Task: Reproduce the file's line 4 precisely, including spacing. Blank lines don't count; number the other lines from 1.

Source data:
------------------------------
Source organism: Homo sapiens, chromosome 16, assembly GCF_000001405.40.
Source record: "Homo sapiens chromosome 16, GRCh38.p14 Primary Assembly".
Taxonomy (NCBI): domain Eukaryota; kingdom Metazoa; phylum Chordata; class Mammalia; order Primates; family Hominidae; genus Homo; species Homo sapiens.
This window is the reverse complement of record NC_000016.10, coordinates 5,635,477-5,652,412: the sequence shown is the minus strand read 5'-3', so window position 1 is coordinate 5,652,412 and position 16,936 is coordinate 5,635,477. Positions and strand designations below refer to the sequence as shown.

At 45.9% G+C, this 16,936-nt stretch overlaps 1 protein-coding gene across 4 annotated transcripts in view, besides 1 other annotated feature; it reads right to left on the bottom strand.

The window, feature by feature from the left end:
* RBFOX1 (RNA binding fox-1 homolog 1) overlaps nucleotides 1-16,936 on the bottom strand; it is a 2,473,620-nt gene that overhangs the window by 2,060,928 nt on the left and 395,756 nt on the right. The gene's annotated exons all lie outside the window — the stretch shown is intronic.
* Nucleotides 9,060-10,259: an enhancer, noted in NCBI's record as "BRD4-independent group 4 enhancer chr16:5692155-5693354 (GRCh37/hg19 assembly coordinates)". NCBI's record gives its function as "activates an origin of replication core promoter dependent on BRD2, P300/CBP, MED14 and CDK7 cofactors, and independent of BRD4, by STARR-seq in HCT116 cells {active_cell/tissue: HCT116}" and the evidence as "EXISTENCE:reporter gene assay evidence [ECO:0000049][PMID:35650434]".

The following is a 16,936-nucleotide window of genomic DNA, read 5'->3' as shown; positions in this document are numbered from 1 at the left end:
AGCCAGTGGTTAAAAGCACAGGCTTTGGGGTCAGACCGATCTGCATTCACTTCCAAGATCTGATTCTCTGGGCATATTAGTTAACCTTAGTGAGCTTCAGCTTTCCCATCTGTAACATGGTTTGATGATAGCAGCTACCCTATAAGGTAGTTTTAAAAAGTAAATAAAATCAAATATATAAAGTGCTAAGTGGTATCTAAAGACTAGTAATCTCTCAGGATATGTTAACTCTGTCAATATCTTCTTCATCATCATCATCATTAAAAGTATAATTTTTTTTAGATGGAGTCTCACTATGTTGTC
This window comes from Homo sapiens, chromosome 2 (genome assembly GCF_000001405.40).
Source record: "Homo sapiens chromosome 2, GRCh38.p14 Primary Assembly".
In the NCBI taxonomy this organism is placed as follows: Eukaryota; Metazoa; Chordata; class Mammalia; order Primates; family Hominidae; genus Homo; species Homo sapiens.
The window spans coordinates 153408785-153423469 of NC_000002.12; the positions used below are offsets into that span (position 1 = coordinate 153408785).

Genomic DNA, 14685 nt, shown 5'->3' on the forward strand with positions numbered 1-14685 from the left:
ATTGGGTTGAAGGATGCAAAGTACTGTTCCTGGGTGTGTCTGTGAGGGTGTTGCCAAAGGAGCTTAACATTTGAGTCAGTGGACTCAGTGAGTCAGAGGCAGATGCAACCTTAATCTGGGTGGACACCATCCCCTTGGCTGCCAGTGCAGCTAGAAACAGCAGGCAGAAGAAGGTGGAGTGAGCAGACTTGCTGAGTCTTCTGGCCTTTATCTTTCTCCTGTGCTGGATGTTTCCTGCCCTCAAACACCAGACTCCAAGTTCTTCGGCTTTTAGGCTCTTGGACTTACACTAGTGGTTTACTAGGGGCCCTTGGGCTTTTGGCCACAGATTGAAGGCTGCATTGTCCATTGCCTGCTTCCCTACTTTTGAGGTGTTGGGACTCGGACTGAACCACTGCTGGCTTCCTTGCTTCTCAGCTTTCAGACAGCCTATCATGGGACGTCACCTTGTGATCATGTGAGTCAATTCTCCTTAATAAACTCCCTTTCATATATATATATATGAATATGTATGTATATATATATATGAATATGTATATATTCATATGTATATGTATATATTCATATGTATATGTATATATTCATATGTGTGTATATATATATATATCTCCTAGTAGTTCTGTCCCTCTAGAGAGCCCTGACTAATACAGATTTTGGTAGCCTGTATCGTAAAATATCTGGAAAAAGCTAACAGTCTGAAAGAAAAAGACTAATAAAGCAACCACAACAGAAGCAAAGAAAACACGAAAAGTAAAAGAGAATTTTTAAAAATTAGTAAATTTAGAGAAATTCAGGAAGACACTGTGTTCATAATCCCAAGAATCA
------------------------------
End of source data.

This window is the reverse complement of record NC_000016.10, coordinates 5,635,477-5,652,412: the sequence shown is the minus strand read 5'-3', so window position 1 is coordinate 5,652,412 and position 16,936 is coordinate 5,635,477. Positions and strand designations below refer to the sequence as shown.